Genetics of Colorectal Cancer (PDQ®): Genetics - Health Professional Information [NCI] - Major Genetic Syndromes
Originally described in the 1800s and 1900s by their clinical findings, the colon cancer susceptibility syndrome names often reflected the physician or patient and family associated with the syndrome (e.g., Gardner syndrome, Turcot syndrome, Muir-Torre syndrome, Lynch I and II syndromes, Peutz-Jeghers syndrome [PJS], Bannayan-Riley-Ruvalcaba syndrome, and Cowden syndrome). These syndromes were associated with an increased lifetime risk of colorectal adenocarcinoma. They were mostly thought to have autosomal dominant inheritance patterns. Adenomatous colonic polyps were characteristic of the first five, while hamartomas were found to be characteristic in the last three.
With the development of the Human Genome Project and the identification in 1990 of the adenomatous polyposis coli (APC) gene on chromosome 5q, overlap and differences between these familial syndromes became apparent. Gardner syndrome and familial adenomatous polyposis (FAP) were shown to be synonymous, both caused by mutations in the APC gene. Attenuated FAP (AFAP) was recognized as a syndrome with less adenomas and extraintestinal manifestations as having FAP mutation on the 3' and 5' ends of the gene. Turcot syndrome families were shown to be genetically part of FAP with medulloblastomas and Lynch syndrome (LS) with glioblastomas. Muir-Torre and LS were shown to have genetic similarities. MYH-associated polyposis (MAP) was recognized as a separate adenomatous polyp syndrome with autosomal recessive inheritance. Once the mutations were identified, the absolute risk of colorectal cancer (CRC) could be better assessed for mutation carriers (see Table 4).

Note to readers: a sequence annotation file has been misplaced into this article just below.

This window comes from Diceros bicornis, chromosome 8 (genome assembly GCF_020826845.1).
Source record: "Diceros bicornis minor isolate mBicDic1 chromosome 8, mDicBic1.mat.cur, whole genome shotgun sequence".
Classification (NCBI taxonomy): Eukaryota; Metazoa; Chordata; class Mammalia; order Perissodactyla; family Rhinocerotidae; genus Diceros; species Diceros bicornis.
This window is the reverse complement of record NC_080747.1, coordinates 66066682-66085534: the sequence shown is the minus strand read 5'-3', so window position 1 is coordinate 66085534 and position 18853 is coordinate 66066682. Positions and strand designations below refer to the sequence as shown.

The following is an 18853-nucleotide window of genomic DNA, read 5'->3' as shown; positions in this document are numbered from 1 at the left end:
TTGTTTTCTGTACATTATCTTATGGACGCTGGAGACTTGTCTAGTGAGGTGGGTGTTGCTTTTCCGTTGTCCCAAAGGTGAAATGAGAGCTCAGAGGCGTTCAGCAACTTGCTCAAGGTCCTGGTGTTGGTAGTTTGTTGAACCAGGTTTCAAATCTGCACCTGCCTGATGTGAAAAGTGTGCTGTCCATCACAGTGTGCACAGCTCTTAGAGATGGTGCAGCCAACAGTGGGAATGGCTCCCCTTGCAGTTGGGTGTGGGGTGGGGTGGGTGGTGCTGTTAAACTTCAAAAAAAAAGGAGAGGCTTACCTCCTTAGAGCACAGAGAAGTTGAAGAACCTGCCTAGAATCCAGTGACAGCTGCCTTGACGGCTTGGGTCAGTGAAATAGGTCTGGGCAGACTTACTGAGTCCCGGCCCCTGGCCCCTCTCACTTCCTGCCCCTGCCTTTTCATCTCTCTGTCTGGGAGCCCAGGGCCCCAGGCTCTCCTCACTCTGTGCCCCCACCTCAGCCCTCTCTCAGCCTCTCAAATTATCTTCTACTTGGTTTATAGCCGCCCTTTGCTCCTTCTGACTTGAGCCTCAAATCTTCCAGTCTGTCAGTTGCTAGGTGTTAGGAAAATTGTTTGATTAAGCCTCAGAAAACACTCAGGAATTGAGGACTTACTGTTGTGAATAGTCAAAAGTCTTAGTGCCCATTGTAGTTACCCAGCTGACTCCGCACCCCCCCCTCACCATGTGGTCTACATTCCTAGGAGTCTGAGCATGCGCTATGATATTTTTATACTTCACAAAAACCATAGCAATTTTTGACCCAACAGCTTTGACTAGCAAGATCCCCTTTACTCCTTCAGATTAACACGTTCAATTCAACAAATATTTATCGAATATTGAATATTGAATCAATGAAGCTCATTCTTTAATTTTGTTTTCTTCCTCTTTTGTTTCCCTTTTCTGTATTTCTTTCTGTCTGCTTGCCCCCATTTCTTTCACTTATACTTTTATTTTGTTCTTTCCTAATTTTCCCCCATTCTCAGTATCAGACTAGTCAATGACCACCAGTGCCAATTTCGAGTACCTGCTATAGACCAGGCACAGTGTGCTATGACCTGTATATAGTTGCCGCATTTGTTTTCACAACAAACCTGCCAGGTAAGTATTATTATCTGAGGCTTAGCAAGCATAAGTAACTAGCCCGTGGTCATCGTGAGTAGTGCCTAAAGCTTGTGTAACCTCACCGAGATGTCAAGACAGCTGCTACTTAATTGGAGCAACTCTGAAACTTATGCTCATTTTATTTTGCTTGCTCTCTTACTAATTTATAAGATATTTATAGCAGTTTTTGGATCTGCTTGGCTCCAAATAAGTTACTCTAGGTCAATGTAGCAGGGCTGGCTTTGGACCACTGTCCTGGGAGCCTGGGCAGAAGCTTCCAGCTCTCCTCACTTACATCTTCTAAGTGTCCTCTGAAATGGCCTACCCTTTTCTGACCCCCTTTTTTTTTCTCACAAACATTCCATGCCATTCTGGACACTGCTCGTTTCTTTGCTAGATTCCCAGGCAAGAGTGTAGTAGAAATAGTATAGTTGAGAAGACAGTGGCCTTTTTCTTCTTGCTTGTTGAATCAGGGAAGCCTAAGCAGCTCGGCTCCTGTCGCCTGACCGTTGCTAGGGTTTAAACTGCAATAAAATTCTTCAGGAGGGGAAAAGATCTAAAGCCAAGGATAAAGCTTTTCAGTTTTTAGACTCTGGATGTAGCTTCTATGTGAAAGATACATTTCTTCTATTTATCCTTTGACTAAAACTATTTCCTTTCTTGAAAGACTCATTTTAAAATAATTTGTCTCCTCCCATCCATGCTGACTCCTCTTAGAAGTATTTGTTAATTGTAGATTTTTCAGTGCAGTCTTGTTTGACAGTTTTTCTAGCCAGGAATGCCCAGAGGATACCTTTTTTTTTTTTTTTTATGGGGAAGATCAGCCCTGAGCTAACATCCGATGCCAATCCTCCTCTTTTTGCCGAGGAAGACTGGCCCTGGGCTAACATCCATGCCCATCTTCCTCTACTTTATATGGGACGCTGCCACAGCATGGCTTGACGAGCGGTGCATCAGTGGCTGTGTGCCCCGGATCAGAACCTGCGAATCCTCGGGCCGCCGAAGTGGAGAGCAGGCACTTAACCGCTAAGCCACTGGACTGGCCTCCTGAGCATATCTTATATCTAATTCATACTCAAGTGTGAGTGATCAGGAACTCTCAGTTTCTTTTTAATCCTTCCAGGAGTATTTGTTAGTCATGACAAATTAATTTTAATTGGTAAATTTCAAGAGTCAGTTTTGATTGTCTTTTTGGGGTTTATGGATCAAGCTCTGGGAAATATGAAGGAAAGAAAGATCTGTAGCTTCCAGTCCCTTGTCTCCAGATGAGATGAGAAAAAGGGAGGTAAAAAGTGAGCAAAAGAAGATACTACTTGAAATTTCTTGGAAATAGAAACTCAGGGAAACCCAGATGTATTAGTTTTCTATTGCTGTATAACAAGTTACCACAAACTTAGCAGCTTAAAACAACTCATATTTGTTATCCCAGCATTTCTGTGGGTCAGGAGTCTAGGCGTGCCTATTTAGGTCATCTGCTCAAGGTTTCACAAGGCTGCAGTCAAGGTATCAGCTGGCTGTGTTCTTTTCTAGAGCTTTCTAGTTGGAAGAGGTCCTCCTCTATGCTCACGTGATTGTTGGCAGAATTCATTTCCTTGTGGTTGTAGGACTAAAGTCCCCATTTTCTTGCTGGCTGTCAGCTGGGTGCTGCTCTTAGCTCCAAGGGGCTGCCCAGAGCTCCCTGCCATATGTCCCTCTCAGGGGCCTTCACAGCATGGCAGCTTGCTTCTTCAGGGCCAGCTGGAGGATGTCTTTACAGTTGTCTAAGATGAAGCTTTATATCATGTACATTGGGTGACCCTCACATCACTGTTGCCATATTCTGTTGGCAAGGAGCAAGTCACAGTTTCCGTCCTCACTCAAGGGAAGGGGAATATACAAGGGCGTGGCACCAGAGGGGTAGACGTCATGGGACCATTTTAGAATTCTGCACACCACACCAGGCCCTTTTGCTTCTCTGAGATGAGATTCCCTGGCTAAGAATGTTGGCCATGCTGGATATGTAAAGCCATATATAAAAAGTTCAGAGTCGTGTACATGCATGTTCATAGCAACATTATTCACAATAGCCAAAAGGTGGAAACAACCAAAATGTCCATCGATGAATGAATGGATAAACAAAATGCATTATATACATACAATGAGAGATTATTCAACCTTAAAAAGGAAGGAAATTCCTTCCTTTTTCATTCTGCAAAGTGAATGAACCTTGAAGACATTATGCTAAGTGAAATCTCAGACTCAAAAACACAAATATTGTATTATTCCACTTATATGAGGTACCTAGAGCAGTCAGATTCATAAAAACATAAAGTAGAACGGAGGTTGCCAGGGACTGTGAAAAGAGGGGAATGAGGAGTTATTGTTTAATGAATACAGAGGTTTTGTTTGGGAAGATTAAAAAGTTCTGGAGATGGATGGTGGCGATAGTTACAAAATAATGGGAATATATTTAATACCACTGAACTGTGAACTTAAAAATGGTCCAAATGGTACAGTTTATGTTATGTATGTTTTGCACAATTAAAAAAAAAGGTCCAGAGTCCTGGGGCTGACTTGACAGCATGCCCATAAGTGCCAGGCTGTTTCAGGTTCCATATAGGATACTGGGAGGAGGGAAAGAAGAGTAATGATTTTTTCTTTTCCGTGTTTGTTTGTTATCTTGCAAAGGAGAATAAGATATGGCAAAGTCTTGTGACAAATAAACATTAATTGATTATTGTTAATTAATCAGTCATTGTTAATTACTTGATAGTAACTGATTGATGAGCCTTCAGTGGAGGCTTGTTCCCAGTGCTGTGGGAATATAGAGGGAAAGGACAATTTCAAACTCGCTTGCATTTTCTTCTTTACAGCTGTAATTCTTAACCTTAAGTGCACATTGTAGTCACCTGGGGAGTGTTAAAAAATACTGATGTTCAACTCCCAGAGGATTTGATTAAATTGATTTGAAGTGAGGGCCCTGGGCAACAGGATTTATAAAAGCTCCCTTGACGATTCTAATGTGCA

Table 4. Absolute Risks of Colorectal Cancer for Mutation Carriers in Hereditary Colorectal Cancer Syndromes
|Syndrome||Absolute Risk in Mutation Carriers|
|FAP = familial adenomatous polyposis; JPS = juvenile polyposis syndrome; LS = Lynch syndrome; PJS = Peutz-Jeghers syndrome.|
|aCancer risk estimates quoted here predate the widespread use of surveillance and prophylactic surgery.|
|b Refer to theLynch syndrome (LS)section of this summary for a full discussion of risk.|
|FAPa||90% by age 45 y|
|Attenuated FAP||69% by age 80 y|
|LS||40% to 80% by age 75 yb[3,4]|
|MYH-associated polyposis||35% to 53%|
|PJS||39% by age 70 y|
|JPS||17% to 68% by age 60 y[7,8]|
With these discoveries genetic testing and risk management became possible. Genetic testing refers to searching for mutations in known cancer susceptibility genes using a variety of techniques. Comprehensive genetic testing includes sequencing the entire coding region of a gene, the intron -exon boundaries (splice sites), and assessment of rearrangements, deletions, or other changes in copy number (with techniques such as multiplex ligation-dependent probe amplification [MLPA] or Southern blot). Despite extensive accumulated experience that helps distinguish pathogenic mutations from benign variants and polymorphisms, genetic testing sometimes identifies variants of uncertain significance that cannot be used for predictive purposes.